Celebrate Black History Month
- Black and African Americans are the second largest minority population in the United States, following the Hispanic and Latino population.
- In 2021, nearly 20% of Black and African American households were food insecure.
- In the United States, 18.3% of Black and African American adults aged 18 and over are in fair or poor health.
- Food insecurity has been linked to increased risk of cardiovascular disease and obesity. Obesity is a key factor in the higher rates of diabetes seen in Black and African American communities.
Black History Month is observed each year from February 1 – March 1 to recognize the generations of Black and African Americans who struggled with adversity and to celebrate their many contributions to the United States.
This Black History Month, the HHS Office of Minority Health (OMH) is highlighting the roles food insecurity and nutrition have on common health disparities faced by Black and African American communities, such as increased risk of obesity, heart disease, diabetes, and maternal and infant mortality.
Visit this webpage throughout the observance to learn more about:
- Socioeconomic factors, or social determinants of health (SDOH), like food insecurity and lack of access to health care that impact the health and well-being of Black and African American communities.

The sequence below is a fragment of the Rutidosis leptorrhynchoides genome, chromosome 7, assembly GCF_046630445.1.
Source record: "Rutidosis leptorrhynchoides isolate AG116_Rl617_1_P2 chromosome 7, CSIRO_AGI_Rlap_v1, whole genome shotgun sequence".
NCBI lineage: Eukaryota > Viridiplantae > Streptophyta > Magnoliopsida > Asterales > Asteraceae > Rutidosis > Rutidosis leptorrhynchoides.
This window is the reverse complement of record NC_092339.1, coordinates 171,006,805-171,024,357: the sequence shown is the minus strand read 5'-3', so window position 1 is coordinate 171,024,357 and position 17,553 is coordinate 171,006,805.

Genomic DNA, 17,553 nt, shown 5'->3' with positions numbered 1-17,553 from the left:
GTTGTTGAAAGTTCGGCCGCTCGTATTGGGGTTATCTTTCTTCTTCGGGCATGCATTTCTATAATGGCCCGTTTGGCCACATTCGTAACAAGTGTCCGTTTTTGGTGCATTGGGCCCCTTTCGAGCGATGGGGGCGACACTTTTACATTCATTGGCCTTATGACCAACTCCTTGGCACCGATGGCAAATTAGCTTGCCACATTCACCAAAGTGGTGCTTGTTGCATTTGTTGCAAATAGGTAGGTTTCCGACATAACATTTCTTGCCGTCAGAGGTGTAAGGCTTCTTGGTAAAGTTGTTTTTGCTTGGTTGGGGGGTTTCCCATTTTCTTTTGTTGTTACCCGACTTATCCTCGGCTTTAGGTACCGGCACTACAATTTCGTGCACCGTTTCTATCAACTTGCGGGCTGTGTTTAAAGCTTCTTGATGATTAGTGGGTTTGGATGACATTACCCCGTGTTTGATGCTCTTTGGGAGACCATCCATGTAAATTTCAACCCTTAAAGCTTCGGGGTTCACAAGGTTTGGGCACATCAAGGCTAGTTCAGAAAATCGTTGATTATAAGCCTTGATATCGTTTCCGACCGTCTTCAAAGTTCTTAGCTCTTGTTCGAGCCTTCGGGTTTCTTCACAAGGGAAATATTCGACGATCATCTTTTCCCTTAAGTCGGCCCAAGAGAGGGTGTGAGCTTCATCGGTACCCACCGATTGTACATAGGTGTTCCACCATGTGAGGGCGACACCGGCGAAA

- OMH policies, programs, and practices focused on advancing health equity and improving health outcomes for Black and African American communities.
- Federal and non-federal partners that are accelerating progress and driving transformative change to improve nutrition and food access and close the disparities surrounding the Black and African American communities.
Get involved in Black History Month
Visit the OMH Knowledge Center online catalog for resources and publications about Black and African Americans.
Follow us on Twitter , Facebook , and Instagram , and sign up for additional news, events, and updates.
Download and share Black History Month graphics and messages
Learn more about the role food insecurity and nutrition play in the overall health of Black and African American Communities.
About Black History Month Month
In 1926, American historian Carter G. Woodson established Black History Week in February to commemorate and celebrate the contributions to the United States made by Black and African Americans.
In 1976, the observance became a month-long celebration and was proclaimed by United States presidents as National Black History Month. Read President Joe Biden’s remarks on National Black History Month for this year.